February 24, 2016
15. Brandon Peterson | Reliever | DOB: 9/91 | Throws: Right | Draft: 2013-13 YEAR LV G GS ERA IP H HR SO BB 2013 RK+ 19 0 2.96 27.1 22 3 40 9 2014 A- 9 0 0.71 12.2 9 0 19 2 A+ 31 1 1.80 45.0 28 0 65 17 2015 A+ 21 0 0.85 31.2 14 0 44 15 AA 20 0 3.38 29.1 30 1 33 13
He's largely flown under the radar in a Twins farm system filled with several high-profile reliever prospects, but none have performed better than right-hander Brandon Peterson since his pro debut in 2013. Drafted in the 13th round out of Wichita State, the Minnesota native dominated rookie-ball in 2013, overpowered hitters at two levels of Single-A in 2014, and kept cruising to Double-A last season at age 23.
Overall he's got a 2.04 ERA in three pro seasons, racking up an incredible 201 strikeouts in 146 innings. In his two full seasons above rookie-ball Peterson has held opponents to a .191 batting average and one home run in 479 plate appearances, striking out more than one-third of the batters he faced. Peterson was also no slouch at Wichita State, posting a 1.13 ERA and 42/15 K/BB ratio with zero homers in 40 innings.
His raw stuff can't match those numbers because short of maybe Aroldis Chapman no one's can, but Peterson works in the low-90s with his fastball and also has a swing-and-miss slider. He's not just a bunch of great numbers, he's a legitimate prospect. At age 24 and with a half-season of success at Double-A already under his belt it's hard to imagine Peterson not reaching the majors this year if his performance is anywhere near 2014/2015 levels.
14. Alex Meyer | Reliever | DOB: 1/90 | Throws: Right | Trade: Nationals YEAR LV G GS ERA IP H HR SO BB 2013 AA 13 13 3.21 70.0 60 3 84 29 2014 AAA 27 27 3.52 130.1 116 10 153 64 2015 AAA 38 8 4.79 92.0 101 4 100 48
Last year at this time Alex Meyer seemed to be on the verge of joining the Twins' rotation and many people had visions of the 6-foot-9 right-hander with a mid-90s fastball developing into an ace starter. One year later there's a chance Meyer will never make a start for the Twins, let alone emerge as a top-of-the-rotation anchor. He was a mess at Triple-A early on last year, got shifted to the bullpen in mid-May, and stayed there for the remainder of the season.
Meyer has always had shaky command, which isn't unexpected with a flame-throwing giant, but his control vanished last year and even after being demoted to the bullpen he issued 4.4 walks per nine innings. He got rocked during his brief MLB debut in late June, coughing up two homers and five runs in three innings, and was not called back up. There's no doubt that Meyer's rough 2015 took a big chunk out of his prospect status, but he still has late-inning bullpen potential.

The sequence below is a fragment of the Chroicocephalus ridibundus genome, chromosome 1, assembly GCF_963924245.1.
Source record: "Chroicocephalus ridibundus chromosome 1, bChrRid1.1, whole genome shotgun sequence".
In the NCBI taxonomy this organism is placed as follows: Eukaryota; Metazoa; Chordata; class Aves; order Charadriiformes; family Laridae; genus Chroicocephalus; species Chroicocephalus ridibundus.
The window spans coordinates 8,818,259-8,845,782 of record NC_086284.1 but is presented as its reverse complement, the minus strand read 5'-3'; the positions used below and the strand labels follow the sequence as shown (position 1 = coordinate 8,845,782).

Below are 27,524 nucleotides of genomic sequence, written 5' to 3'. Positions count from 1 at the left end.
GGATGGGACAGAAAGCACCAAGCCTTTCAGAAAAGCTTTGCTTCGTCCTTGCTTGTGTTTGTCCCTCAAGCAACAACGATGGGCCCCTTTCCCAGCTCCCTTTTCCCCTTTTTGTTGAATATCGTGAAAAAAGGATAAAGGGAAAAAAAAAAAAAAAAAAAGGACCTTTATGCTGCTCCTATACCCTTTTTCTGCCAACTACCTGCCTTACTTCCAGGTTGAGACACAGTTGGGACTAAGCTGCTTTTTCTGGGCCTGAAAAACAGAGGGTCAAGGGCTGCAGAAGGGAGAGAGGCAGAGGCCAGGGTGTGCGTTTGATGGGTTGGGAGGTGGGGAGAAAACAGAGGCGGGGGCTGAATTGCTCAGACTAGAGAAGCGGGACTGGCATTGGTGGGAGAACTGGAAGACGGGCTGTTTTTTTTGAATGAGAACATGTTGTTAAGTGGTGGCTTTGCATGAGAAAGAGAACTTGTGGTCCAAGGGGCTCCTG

He consistently works in the mid-90s with his fastball--averaging 96 mph in his two-game Twins stint--and Meyer racked up 62 strikeouts in 55 innings as a reliever. For now the Twins haven't abandoned the idea of Meyer as a starter, but throwing 20 pitches at maximum effort a few times per week seems like his best bet to stick in the majors. And at 26 years old there's no reason for the Twins to hold him back if Meyer shows any sort of consistency as a reliever in the minors.
13. Adam Walker | Left Field | DOB: 10/91 | Bats: Right | Draft: 2012-3 YEAR LV PA AVG OBP SLG HR XBH BB SO 2013 A- 553 .278 .319 .526 27 65 31 115 2014 A+ 555 .246 .307 .436 25 45 44 156 2015 AA 560 .239 .309 .498 31 65 51 195
There's a tendency to compare low-average, high-strikeout minor leaguers like Adam Walker to successful low-average, high-strikeout major leaguers. However, that's flawed because successful low-average, high-strikeout hitters typically weren't that way in the minors. In other words, if you strike out a ton and hit .239 at Double-A like Walker did last season the expectation wouldn't be that you'd hit .239 in the majors. It'd be a lot worse.